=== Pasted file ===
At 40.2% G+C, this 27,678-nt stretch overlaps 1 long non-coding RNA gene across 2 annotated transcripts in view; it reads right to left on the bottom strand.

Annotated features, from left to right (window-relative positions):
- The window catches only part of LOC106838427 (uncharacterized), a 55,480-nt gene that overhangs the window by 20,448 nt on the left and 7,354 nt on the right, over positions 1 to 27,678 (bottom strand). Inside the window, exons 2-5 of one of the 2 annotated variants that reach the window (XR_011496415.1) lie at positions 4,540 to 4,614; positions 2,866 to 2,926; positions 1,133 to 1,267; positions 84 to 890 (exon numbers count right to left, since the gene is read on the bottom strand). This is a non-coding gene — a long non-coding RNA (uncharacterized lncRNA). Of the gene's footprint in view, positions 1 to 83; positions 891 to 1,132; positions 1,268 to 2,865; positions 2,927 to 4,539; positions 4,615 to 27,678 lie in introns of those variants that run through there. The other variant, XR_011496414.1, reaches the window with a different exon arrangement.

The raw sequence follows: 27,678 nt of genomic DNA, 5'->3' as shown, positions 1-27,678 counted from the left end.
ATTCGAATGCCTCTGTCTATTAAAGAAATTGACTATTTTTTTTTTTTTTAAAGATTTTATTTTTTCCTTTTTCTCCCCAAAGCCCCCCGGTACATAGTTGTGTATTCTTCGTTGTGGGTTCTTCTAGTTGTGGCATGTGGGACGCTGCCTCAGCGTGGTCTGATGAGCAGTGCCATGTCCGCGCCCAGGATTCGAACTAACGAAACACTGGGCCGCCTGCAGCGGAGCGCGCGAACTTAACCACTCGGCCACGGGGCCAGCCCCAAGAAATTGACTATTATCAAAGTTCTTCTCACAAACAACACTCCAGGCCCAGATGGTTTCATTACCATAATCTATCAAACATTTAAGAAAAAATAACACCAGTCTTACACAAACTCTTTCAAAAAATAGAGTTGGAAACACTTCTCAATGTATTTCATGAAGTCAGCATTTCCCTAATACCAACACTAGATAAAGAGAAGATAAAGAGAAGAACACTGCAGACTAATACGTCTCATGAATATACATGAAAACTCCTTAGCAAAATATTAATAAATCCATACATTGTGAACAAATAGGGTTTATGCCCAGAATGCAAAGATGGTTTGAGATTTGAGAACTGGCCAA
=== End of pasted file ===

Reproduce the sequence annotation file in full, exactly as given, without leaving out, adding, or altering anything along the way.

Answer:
At 40.2% G+C, this 27,678-nt stretch overlaps 1 long non-coding RNA gene across 2 annotated transcripts in view; it reads right to left on the bottom strand.

Annotated features, from left to right (window-relative positions):
- The window catches only part of LOC106838427 (uncharacterized), a 55,480-nt gene that overhangs the window by 20,448 nt on the left and 7,354 nt on the right, over positions 1 to 27,678 (bottom strand). Inside the window, exons 2-5 of one of the 2 annotated variants that reach the window (XR_011496415.1) lie at positions 4,540 to 4,614; positions 2,866 to 2,926; positions 1,133 to 1,267; positions 84 to 890 (exon numbers count right to left, since the gene is read on the bottom strand). This is a non-coding gene — a long non-coding RNA (uncharacterized lncRNA). Of the gene's footprint in view, positions 1 to 83; positions 891 to 1,132; positions 1,268 to 2,865; positions 2,927 to 4,539; positions 4,615 to 27,678 lie in introns of those variants that run through there. The other variant, XR_011496414.1, reaches the window with a different exon arrangement.

The raw sequence follows: 27,678 nt of genomic DNA, 5'->3' as shown, positions 1-27,678 counted from the left end.
ATTCGAATGCCTCTGTCTATTAAAGAAATTGACTATTTTTTTTTTTTTTAAAGATTTTATTTTTTCCTTTTTCTCCCCAAAGCCCCCCGGTACATAGTTGTGTATTCTTCGTTGTGGGTTCTTCTAGTTGTGGCATGTGGGACGCTGCCTCAGCGTGGTCTGATGAGCAGTGCCATGTCCGCGCCCAGGATTCGAACTAACGAAACACTGGGCCGCCTGCAGCGGAGCGCGCGAACTTAACCACTCGGCCACGGGGCCAGCCCCAAGAAATTGACTATTATCAAAGTTCTTCTCACAAACAACACTCCAGGCCCAGATGGTTTCATTACCATAATCTATCAAACATTTAAGAAAAAATAACACCAGTCTTACACAAACTCTTTCAAAAAATAGAGTTGGAAACACTTCTCAATGTATTTCATGAAGTCAGCATTTCCCTAATACCAACACTAGATAAAGAGAAGATAAAGAGAAGAACACTGCAGACTAATACGTCTCATGAATATACATGAAAACTCCTTAGCAAAATATTAATAAATCCATACATTGTGAACAAATAGGGTTTATGCCCAGAATGCAAAGATGGTTTGAGATTTGAGAACTGGCCAA